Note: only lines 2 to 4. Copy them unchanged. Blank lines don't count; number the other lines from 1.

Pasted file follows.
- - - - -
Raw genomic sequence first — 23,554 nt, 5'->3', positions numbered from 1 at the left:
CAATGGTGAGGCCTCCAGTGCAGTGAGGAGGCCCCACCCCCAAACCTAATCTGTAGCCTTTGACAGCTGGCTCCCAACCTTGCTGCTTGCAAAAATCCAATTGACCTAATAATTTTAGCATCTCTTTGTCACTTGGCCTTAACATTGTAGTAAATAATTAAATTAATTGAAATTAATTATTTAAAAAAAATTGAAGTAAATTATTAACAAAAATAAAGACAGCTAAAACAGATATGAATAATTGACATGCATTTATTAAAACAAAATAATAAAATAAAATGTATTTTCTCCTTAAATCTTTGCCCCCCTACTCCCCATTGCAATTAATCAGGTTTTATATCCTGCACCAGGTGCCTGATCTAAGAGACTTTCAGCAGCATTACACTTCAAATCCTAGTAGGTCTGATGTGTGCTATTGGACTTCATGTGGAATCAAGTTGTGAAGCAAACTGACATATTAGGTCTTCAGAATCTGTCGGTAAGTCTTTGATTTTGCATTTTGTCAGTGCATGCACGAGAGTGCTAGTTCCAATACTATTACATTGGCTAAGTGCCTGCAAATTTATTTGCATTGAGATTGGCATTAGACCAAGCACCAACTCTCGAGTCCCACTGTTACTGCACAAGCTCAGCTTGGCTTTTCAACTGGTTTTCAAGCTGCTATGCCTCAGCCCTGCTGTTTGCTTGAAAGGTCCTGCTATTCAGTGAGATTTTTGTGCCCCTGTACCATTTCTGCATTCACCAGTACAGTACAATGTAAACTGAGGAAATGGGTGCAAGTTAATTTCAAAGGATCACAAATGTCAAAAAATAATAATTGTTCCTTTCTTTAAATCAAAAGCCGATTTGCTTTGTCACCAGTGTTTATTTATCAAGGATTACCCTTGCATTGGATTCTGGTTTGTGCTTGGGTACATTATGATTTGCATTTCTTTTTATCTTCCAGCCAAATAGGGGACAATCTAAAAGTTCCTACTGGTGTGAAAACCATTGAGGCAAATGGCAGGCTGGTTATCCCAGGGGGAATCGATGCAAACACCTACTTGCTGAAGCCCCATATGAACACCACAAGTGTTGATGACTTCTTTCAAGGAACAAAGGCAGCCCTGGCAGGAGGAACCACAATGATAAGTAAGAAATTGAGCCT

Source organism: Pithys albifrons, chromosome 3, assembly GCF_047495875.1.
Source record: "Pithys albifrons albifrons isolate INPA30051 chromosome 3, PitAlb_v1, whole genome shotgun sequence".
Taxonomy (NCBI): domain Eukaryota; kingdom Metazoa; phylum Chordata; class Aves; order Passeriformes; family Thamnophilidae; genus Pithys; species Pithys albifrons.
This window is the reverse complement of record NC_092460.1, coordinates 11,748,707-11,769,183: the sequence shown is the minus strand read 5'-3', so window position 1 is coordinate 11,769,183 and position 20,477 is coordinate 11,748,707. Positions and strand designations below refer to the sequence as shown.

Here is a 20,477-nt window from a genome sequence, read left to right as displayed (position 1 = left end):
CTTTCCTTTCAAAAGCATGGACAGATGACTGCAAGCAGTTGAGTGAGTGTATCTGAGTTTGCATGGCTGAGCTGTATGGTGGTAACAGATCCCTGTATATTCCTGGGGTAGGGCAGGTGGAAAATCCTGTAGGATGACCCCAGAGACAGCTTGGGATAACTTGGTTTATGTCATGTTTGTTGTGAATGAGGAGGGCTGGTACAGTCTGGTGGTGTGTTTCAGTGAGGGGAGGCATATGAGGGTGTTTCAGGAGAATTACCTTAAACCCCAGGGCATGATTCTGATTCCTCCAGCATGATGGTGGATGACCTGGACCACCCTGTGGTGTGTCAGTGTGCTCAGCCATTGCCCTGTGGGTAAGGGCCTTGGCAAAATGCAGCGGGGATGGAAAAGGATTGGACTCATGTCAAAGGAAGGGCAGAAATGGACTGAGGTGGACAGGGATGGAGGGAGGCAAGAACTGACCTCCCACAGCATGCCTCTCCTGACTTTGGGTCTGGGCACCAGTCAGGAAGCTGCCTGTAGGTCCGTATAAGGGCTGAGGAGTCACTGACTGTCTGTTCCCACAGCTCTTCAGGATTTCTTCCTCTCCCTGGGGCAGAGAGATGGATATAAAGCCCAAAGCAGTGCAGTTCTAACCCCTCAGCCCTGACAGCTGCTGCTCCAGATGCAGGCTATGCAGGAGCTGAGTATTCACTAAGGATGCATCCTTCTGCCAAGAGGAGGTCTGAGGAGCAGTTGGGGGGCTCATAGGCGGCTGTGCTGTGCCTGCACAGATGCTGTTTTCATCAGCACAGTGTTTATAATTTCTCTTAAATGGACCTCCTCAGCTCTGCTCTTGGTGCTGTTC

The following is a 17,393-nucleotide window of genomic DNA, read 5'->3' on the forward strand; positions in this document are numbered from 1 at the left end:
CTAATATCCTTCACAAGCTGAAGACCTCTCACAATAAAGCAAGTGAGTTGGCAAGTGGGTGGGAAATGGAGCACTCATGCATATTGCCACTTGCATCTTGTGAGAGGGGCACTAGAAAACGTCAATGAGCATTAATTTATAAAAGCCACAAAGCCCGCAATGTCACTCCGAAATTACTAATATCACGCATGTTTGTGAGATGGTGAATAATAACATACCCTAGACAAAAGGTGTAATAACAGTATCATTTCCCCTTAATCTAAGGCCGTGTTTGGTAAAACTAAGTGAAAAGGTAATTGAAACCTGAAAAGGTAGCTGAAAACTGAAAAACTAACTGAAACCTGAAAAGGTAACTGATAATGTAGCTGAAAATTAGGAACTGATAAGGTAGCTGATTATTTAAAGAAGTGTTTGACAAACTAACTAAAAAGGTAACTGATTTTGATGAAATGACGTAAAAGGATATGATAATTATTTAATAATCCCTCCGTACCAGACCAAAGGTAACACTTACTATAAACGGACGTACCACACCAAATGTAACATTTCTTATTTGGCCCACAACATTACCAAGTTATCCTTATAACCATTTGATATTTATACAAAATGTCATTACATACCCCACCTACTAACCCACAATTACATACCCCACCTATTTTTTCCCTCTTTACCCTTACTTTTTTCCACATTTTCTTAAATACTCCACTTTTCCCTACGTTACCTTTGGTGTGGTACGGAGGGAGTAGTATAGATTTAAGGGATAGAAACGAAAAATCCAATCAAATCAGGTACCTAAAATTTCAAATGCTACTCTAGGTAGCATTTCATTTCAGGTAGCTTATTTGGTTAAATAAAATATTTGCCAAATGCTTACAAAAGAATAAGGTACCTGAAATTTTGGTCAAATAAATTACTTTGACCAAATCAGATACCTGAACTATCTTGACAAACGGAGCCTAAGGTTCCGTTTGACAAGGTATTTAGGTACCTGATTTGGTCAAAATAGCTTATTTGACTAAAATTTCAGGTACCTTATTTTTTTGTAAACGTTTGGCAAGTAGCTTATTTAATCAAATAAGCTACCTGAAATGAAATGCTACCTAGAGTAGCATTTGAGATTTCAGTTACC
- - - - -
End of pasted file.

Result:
CAATGGTGAGGCCTCCAGTGCAGTGAGGAGGCCCCACCCCCAAACCTAATCTGTAGCCTTTGACAGCTGGCTCCCAACCTTGCTGCTTGCAAAAATCCAATTGACCTAATAATTTTAGCATCTCTTTGTCACTTGGCCTTAACATTGTAGTAAATAATTAAATTAATTGAAATTAATTATTTAAAAAAAATTGAAGTAAATTATTAACAAAAATAAAGACAGCTAAAACAGATATGAATAATTGACATGCATTTATTAAAACAAAATAATAAAATAAAATGTATTTTCTCCTTAAATCTTTGCCCCCCTACTCCCCATTGCAATTAATCAGGTTTTATATCCTGCACCAGGTGCCTGATCTAAGAGACTTTCAGCAGCATTACACTTCAAATCCTAGTAGGTCTGATGTGTGCTATTGGACTTCATGTGGAATCAAGTTGTGAAGCAAACTGACATATTAGGTCTTCAGAATCTGTCGGTAAGTCTTTGATTTTGCATTTTGTCAGTGCATGCACGAGAGTGCTAGTTCCAATACTATTACATTGGCTAAGTGCCTGCAAATTTATTTGCATTGAGATTGGCATTAGACCAAGCACCAACTCTCGAGTCCCACTGTTACTGCACAAGCTCAGCTTGGCTTTTCAACTGGTTTTCAAGCTGCTATGCCTCAGCCCTGCTGTTTGCTTGAAAGGTCCTGCTATTCAGTGAGATTTTTGTGCCCCTGTACCATTTCTGCATTCACCAGTACAGTACAATGTAAACTGAGGAAATGGGTGCAAGTTAATTTCAAAGGATCACAAATGTCAAAAAATAATAATTGTTCCTTTCTTTAAATCAAAAGCCGATTTGCTTTGTCACCAGTGTTTATTTATCAAGGATTACCCTTGCATTGGATTCTGGTTTGTGCTTGGGTACATTATGATTTGCATTTCTTTTTATCTTCCAGCCAAATAGGGGACAATCTAAAAGTTCCTACTGGTGTGAAAACCATTGAGGCAAATGGCAGGCTGGTTATCCCAGGGGGAATCGATGCAAACACCTACTTGCTGAAGCCCCATATGAACACCACAAGTGTTGATGACTTCTTTCAAGGAACAAAGGCAGCCCTGGCAGGAGGAACCACAATGATAAGTAAGAAATTGAGCCT

Source organism: Pithys albifrons, chromosome 3, assembly GCF_047495875.1.
Source record: "Pithys albifrons albifrons isolate INPA30051 chromosome 3, PitAlb_v1, whole genome shotgun sequence".